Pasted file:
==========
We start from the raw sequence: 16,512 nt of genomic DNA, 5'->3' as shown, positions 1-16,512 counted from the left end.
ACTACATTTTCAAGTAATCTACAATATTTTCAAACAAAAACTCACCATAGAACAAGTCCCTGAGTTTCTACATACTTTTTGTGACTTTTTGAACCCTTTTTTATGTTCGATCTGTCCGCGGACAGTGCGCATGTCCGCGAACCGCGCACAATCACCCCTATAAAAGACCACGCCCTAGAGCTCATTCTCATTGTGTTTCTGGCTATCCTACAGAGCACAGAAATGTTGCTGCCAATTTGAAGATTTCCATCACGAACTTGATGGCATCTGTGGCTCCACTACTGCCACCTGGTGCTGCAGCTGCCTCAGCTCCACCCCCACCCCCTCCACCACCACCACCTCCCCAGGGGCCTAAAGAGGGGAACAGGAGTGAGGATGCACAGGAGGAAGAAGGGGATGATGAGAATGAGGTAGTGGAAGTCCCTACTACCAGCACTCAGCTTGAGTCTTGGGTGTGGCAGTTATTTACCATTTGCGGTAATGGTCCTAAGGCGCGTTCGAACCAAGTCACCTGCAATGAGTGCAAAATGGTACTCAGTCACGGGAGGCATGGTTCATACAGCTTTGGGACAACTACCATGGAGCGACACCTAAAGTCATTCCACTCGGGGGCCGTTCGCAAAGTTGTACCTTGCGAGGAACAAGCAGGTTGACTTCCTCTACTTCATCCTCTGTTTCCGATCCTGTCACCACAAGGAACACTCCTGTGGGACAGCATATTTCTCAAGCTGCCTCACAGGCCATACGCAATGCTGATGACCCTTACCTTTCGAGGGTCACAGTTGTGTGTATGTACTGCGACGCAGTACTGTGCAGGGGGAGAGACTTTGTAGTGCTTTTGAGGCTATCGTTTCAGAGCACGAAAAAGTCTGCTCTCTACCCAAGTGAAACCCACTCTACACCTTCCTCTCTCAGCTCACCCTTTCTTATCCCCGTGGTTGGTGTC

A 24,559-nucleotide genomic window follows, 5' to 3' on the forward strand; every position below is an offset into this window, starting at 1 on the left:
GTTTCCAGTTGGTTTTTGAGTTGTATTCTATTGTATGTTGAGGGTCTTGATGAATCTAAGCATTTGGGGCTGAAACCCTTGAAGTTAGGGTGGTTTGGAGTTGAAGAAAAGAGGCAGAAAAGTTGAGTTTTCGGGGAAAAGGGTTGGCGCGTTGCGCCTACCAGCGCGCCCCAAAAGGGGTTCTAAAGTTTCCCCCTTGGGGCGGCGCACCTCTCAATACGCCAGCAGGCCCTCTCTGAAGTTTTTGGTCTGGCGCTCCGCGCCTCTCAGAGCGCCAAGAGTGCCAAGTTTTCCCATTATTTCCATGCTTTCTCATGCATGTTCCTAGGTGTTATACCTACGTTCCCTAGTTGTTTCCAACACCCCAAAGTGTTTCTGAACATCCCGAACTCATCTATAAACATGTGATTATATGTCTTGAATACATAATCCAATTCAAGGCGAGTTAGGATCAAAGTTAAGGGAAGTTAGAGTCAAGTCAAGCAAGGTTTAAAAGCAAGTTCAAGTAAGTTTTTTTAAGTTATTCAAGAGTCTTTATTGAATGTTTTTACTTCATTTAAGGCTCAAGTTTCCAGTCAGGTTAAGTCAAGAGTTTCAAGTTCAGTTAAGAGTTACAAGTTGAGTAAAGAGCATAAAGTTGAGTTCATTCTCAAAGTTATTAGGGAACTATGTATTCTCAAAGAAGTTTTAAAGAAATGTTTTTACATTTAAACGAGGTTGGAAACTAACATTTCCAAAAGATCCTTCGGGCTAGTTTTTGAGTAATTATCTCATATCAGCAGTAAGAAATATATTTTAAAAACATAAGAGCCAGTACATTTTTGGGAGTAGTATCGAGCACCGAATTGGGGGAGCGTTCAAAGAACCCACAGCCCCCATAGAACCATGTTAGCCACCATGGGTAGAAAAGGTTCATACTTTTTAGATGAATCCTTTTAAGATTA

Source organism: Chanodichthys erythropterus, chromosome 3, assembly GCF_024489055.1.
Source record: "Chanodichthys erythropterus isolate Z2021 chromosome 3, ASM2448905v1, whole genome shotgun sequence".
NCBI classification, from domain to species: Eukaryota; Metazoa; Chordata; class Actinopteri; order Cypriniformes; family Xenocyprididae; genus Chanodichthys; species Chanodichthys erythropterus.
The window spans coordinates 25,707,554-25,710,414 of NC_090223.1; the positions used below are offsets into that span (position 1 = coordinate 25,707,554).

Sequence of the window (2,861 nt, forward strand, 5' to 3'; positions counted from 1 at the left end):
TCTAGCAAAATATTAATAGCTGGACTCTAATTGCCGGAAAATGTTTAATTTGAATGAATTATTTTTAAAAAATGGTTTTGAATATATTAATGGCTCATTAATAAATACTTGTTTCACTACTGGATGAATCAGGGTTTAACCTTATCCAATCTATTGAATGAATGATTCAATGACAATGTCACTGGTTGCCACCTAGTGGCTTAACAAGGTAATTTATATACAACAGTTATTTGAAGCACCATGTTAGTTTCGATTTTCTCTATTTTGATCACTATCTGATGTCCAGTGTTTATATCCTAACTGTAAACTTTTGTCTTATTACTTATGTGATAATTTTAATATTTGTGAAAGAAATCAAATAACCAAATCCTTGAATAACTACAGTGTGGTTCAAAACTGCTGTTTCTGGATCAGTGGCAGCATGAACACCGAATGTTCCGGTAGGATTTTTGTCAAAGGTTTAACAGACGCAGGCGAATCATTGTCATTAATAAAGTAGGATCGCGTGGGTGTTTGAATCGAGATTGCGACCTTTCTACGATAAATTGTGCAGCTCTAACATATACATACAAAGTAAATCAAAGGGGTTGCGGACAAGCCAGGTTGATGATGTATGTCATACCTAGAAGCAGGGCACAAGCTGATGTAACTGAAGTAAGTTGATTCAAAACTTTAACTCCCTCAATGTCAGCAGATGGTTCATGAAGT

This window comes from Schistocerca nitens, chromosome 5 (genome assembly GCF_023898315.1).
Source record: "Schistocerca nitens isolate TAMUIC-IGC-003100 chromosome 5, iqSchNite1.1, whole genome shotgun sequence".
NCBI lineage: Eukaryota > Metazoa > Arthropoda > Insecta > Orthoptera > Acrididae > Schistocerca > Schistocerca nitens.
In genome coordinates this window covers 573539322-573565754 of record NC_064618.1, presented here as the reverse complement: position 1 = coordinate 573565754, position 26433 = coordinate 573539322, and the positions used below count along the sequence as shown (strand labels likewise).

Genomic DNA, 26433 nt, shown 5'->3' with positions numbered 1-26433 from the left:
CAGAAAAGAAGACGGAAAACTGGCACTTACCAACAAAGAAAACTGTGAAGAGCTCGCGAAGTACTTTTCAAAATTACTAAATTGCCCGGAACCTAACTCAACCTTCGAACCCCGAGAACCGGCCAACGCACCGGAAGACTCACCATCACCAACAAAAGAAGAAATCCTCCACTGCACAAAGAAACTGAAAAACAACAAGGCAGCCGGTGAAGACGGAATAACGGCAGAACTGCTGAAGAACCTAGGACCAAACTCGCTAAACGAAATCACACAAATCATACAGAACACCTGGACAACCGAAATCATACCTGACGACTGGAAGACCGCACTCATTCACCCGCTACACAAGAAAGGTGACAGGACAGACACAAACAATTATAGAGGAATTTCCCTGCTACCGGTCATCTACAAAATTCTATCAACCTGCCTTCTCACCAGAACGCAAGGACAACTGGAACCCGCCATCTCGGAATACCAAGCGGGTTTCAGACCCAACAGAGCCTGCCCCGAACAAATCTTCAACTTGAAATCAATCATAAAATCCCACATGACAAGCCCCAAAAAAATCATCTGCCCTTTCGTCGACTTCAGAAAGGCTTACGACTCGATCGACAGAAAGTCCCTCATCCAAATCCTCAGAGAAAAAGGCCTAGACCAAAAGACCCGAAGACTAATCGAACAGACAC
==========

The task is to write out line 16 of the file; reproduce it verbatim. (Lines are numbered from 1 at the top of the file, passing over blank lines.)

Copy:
CAGAAAAGAAGACGGAAAACTGGCACTTACCAACAAAGAAAACTGTGAAGAGCTCGCGAAGTACTTTTCAAAATTACTAAATTGCCCGGAACCTAACTCAACCTTCGAACCCCGAGAACCGGCCAACGCACCGGAAGACTCACCATCACCAACAAAAGAAGAAATCCTCCACTGCACAAAGAAACTGAAAAACAACAAGGCAGCCGGTGAAGACGGAATAACGGCAGAACTGCTGAAGAACCTAGGACCAAACTCGCTAAACGAAATCACACAAATCATACAGAACACCTGGACAACCGAAATCATACCTGACGACTGGAAGACCGCACTCATTCACCCGCTACACAAGAAAGGTGACAGGACAGACACAAACAATTATAGAGGAATTTCCCTGCTACCGGTCATCTACAAAATTCTATCAACCTGCCTTCTCACCAGAACGCAAGGACAACTGGAACCCGCCATCTCGGAATACCAAGCGGGTTTCAGACCCAACAGAGCCTGCCCCGAACAAATCTTCAACTTGAAATCAATCATAAAATCCCACATGACAAGCCCCAAAAAAATCATCTGCCCTTTCGTCGACTTCAGAAAGGCTTACGACTCGATCGACAGAAAGTCCCTCATCCAAATCCTCAGAGAAAAAGGCCTAGACCAAAAGACCCGAAGACTAATCGAACAGACAC